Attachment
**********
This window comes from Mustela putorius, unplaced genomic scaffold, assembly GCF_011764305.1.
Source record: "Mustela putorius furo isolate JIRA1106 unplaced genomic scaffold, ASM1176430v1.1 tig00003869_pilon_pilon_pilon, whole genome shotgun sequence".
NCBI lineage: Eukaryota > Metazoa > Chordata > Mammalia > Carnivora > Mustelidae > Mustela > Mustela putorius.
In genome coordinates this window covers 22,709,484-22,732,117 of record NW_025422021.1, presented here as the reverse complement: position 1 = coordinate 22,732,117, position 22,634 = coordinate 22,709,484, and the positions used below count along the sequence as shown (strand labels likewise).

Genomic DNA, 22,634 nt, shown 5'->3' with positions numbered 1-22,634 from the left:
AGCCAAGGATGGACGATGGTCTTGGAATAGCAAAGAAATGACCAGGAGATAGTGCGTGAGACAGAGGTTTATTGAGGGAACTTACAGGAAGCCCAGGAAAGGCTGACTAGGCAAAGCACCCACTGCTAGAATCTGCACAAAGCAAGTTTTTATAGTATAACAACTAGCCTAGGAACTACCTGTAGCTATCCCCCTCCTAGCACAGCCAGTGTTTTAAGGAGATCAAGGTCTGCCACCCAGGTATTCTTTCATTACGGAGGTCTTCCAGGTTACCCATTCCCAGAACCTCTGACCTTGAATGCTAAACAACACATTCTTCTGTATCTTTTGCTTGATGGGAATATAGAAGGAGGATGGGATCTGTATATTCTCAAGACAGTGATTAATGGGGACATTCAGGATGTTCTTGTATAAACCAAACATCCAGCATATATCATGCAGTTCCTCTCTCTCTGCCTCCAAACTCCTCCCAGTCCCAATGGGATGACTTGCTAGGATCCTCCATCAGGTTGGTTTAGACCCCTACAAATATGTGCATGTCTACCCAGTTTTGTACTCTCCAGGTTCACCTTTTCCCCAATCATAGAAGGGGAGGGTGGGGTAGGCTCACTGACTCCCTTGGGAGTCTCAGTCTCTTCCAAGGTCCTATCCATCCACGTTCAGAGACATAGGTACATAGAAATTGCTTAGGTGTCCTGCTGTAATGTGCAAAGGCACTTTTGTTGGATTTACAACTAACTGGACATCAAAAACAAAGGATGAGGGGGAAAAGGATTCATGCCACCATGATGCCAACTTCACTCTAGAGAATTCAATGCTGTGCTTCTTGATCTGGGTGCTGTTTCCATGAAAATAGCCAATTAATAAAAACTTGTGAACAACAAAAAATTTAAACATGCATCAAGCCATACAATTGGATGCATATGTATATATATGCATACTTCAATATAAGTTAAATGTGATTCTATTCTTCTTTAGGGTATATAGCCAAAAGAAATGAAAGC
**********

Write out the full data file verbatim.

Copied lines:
This window comes from Mustela putorius, unplaced genomic scaffold, assembly GCF_011764305.1.
Source record: "Mustela putorius furo isolate JIRA1106 unplaced genomic scaffold, ASM1176430v1.1 tig00003869_pilon_pilon_pilon, whole genome shotgun sequence".
NCBI lineage: Eukaryota > Metazoa > Chordata > Mammalia > Carnivora > Mustelidae > Mustela > Mustela putorius.
In genome coordinates this window covers 22,709,484-22,732,117 of record NW_025422021.1, presented here as the reverse complement: position 1 = coordinate 22,732,117, position 22,634 = coordinate 22,709,484, and the positions used below count along the sequence as shown (strand labels likewise).

Genomic DNA, 22,634 nt, shown 5'->3' with positions numbered 1-22,634 from the left:
AGCCAAGGATGGACGATGGTCTTGGAATAGCAAAGAAATGACCAGGAGATAGTGCGTGAGACAGAGGTTTATTGAGGGAACTTACAGGAAGCCCAGGAAAGGCTGACTAGGCAAAGCACCCACTGCTAGAATCTGCACAAAGCAAGTTTTTATAGTATAACAACTAGCCTAGGAACTACCTGTAGCTATCCCCCTCCTAGCACAGCCAGTGTTTTAAGGAGATCAAGGTCTGCCACCCAGGTATTCTTTCATTACGGAGGTCTTCCAGGTTACCCATTCCCAGAACCTCTGACCTTGAATGCTAAACAACACATTCTTCTGTATCTTTTGCTTGATGGGAATATAGAAGGAGGATGGGATCTGTATATTCTCAAGACAGTGATTAATGGGGACATTCAGGATGTTCTTGTATAAACCAAACATCCAGCATATATCATGCAGTTCCTCTCTCTCTGCCTCCAAACTCCTCCCAGTCCCAATGGGATGACTTGCTAGGATCCTCCATCAGGTTGGTTTAGACCCCTACAAATATGTGCATGTCTACCCAGTTTTGTACTCTCCAGGTTCACCTTTTCCCCAATCATAGAAGGGGAGGGTGGGGTAGGCTCACTGACTCCCTTGGGAGTCTCAGTCTCTTCCAAGGTCCTATCCATCCACGTTCAGAGACATAGGTACATAGAAATTGCTTAGGTGTCCTGCTGTAATGTGCAAAGGCACTTTTGTTGGATTTACAACTAACTGGACATCAAAAACAAAGGATGAGGGGGAAAAGGATTCATGCCACCATGATGCCAACTTCACTCTAGAGAATTCAATGCTGTGCTTCTTGATCTGGGTGCTGTTTCCATGAAAATAGCCAATTAATAAAAACTTGTGAACAACAAAAAATTTAAACATGCATCAAGCCATACAATTGGATGCATATGTATATATATGCATACTTCAATATAAGTTAAATGTGATTCTATTCTTCTTTAGGGTATATAGCCAAAAGAAATGAAAGC